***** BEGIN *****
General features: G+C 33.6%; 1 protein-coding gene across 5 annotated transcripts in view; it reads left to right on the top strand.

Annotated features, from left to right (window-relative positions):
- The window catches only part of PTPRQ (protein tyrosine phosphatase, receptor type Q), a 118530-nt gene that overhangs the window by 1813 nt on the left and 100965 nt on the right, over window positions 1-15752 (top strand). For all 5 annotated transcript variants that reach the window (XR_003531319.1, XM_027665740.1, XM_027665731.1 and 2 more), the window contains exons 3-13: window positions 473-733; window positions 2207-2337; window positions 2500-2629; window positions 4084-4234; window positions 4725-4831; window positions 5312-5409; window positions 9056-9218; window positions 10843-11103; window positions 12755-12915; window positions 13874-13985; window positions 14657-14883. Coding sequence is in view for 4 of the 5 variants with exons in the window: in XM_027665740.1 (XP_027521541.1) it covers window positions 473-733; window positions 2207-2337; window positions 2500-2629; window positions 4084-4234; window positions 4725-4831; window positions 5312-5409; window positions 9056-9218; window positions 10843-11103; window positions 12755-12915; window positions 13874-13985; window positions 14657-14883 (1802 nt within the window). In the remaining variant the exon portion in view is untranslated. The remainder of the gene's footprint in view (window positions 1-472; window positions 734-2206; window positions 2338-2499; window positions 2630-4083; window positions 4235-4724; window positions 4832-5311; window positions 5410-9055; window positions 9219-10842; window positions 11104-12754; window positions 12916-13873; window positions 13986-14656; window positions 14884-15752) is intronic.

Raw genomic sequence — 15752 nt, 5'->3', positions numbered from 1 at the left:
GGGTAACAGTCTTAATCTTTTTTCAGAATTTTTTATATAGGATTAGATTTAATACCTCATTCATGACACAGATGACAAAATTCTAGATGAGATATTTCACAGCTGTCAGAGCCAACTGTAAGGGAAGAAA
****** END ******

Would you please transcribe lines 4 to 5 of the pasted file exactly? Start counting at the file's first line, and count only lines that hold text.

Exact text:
Raw genomic sequence — 15752 nt, 5'->3', positions numbered from 1 at the left:
GGGTAACAGTCTTAATCTTTTTTCAGAATTTTTTATATAGGATTAGATTTAATACCTCATTCATGACACAGATGACAAAATTCTAGATGAGATATTTCACAGCTGTCAGAGCCAACTGTAAGGGAAGAAA